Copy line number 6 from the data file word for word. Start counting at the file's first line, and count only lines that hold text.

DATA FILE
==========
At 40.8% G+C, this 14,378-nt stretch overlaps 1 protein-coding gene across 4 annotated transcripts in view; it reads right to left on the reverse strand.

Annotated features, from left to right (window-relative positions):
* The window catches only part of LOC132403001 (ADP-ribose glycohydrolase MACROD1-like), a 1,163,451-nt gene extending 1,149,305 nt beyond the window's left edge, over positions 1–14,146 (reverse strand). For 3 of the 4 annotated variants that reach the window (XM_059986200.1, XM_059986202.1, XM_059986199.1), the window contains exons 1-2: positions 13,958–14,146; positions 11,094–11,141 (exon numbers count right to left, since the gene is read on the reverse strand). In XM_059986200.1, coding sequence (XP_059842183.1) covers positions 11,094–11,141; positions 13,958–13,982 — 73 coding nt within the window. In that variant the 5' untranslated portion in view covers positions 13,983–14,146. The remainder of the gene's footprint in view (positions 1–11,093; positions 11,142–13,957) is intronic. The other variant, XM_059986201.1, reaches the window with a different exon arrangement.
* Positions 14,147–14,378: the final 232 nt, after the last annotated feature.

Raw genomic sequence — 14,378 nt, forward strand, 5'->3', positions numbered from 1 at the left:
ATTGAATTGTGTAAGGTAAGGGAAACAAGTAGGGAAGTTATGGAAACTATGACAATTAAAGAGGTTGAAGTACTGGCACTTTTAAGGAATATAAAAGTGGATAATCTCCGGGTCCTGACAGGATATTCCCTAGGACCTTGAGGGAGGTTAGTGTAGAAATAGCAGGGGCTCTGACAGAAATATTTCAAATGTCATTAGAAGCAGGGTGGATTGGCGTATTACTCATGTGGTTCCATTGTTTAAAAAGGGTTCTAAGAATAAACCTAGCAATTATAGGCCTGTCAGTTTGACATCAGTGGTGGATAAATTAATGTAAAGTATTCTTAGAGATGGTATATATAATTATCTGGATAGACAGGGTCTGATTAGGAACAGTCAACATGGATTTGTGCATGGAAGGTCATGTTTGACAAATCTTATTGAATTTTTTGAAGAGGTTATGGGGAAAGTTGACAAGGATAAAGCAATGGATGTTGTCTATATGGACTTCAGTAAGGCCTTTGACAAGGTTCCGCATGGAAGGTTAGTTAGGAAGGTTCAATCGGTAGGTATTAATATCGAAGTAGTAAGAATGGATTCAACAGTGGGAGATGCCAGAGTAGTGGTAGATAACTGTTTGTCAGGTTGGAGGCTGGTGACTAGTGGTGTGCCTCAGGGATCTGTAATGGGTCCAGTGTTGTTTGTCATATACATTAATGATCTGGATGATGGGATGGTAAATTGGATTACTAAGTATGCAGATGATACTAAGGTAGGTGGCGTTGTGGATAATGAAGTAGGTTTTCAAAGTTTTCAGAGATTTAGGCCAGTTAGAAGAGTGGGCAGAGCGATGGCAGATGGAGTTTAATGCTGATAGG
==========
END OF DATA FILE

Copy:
ATTGAATTGTGTAAGGTAAGGGAAACAAGTAGGGAAGTTATGGAAACTATGACAATTAAAGAGGTTGAAGTACTGGCACTTTTAAGGAATATAAAAGTGGATAATCTCCGGGTCCTGACAGGATATTCCCTAGGACCTTGAGGGAGGTTAGTGTAGAAATAGCAGGGGCTCTGACAGAAATATTTCAAATGTCATTAGAAGCAGGGTGGATTGGCGTATTACTCATGTGGTTCCATTGTTTAAAAAGGGTTCTAAGAATAAACCTAGCAATTATAGGCCTGTCAGTTTGACATCAGTGGTGGATAAATTAATGTAAAGTATTCTTAGAGATGGTATATATAATTATCTGGATAGACAGGGTCTGATTAGGAACAGTCAACATGGATTTGTGCATGGAAGGTCATGTTTGACAAATCTTATTGAATTTTTTGAAGAGGTTATGGGGAAAGTTGACAAGGATAAAGCAATGGATGTTGTCTATATGGACTTCAGTAAGGCCTTTGACAAGGTTCCGCATGGAAGGTTAGTTAGGAAGGTTCAATCGGTAGGTATTAATATCGAAGTAGTAAGAATGGATTCAACAGTGGGAGATGCCAGAGTAGTGGTAGATAACTGTTTGTCAGGTTGGAGGCTGGTGACTAGTGGTGTGCCTCAGGGATCTGTAATGGGTCCAGTGTTGTTTGTCATATACATTAATGATCTGGATGATGGGATGGTAAATTGGATTACTAAGTATGCAGATGATACTAAGGTAGGTGGCGTTGTGGATAATGAAGTAGGTTTTCAAAGTTTTCAGAGATTTAGGCCAGTTAGAAGAGTGGGCAGAGCGATGGCAGATGGAGTTTAATGCTGATAGG